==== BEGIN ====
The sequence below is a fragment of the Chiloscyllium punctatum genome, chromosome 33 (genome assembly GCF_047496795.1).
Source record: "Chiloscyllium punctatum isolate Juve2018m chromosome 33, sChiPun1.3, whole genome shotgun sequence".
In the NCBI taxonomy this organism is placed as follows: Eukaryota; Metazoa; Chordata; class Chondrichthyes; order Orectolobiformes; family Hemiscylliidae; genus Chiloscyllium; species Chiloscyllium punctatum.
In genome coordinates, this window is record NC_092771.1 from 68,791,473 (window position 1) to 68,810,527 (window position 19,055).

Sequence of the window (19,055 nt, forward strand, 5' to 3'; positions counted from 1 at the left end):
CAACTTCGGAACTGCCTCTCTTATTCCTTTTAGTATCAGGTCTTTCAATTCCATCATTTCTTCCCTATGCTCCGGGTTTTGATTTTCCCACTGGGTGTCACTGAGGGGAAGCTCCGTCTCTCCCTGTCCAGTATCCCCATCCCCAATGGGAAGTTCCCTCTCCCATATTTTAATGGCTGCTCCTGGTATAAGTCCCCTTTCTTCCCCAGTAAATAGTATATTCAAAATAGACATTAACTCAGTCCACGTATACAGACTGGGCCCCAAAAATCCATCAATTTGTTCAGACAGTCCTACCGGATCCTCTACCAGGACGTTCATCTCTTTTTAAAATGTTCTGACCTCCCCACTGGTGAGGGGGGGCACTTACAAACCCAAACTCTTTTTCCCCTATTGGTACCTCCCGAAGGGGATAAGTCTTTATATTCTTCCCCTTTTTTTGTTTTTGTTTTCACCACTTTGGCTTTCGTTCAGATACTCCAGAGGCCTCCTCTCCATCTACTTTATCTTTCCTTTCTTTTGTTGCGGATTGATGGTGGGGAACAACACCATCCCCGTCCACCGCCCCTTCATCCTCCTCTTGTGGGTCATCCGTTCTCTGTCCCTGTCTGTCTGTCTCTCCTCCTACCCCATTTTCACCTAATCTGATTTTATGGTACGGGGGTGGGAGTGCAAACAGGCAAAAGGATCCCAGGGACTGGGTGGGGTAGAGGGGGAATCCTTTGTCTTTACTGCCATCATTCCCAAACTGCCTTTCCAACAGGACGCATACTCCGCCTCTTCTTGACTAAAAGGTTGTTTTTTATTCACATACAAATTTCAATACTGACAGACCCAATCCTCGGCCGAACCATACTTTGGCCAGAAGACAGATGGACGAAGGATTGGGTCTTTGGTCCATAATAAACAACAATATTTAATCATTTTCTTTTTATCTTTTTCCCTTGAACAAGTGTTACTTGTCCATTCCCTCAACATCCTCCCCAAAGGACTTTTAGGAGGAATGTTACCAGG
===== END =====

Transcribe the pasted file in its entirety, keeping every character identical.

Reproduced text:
The sequence below is a fragment of the Chiloscyllium punctatum genome, chromosome 33 (genome assembly GCF_047496795.1).
Source record: "Chiloscyllium punctatum isolate Juve2018m chromosome 33, sChiPun1.3, whole genome shotgun sequence".
In the NCBI taxonomy this organism is placed as follows: Eukaryota; Metazoa; Chordata; class Chondrichthyes; order Orectolobiformes; family Hemiscylliidae; genus Chiloscyllium; species Chiloscyllium punctatum.
In genome coordinates, this window is record NC_092771.1 from 68,791,473 (window position 1) to 68,810,527 (window position 19,055).

Sequence of the window (19,055 nt, forward strand, 5' to 3'; positions counted from 1 at the left end):
CAACTTCGGAACTGCCTCTCTTATTCCTTTTAGTATCAGGTCTTTCAATTCCATCATTTCTTCCCTATGCTCCGGGTTTTGATTTTCCCACTGGGTGTCACTGAGGGGAAGCTCCGTCTCTCCCTGTCCAGTATCCCCATCCCCAATGGGAAGTTCCCTCTCCCATATTTTAATGGCTGCTCCTGGTATAAGTCCCCTTTCTTCCCCAGTAAATAGTATATTCAAAATAGACATTAACTCAGTCCACGTATACAGACTGGGCCCCAAAAATCCATCAATTTGTTCAGACAGTCCTACCGGATCCTCTACCAGGACGTTCATCTCTTTTTAAAATGTTCTGACCTCCCCACTGGTGAGGGGGGGCACTTACAAACCCAAACTCTTTTTCCCCTATTGGTACCTCCCGAAGGGGATAAGTCTTTATATTCTTCCCCTTTTTTTGTTTTTGTTTTCACCACTTTGGCTTTCGTTCAGATACTCCAGAGGCCTCCTCTCCATCTACTTTATCTTTCCTTTCTTTTGTTGCGGATTGATGGTGGGGAACAACACCATCCCCGTCCACCGCCCCTTCATCCTCCTCTTGTGGGTCATCCGTTCTCTGTCCCTGTCTGTCTGTCTCTCCTCCTACCCCATTTTCACCTAATCTGATTTTATGGTACGGGGGTGGGAGTGCAAACAGGCAAAAGGATCCCAGGGACTGGGTGGGGTAGAGGGGGAATCCTTTGTCTTTACTGCCATCATTCCCAAACTGCCTTTCCAACAGGACGCATACTCCGCCTCTTCTTGACTAAAAGGTTGTTTTTTATTCACATACAAATTTCAATACTGACAGACCCAATCCTCGGCCGAACCATACTTTGGCCAGAAGACAGATGGACGAAGGATTGGGTCTTTGGTCCATAATAAACAACAATATTTAATCATTTTCTTTTTATCTTTTTCCCTTGAACAAGTGTTACTTGTCCATTCCCTCAACATCCTCCCCAAAGGACTTTTAGGAGGAATGTTACCAGG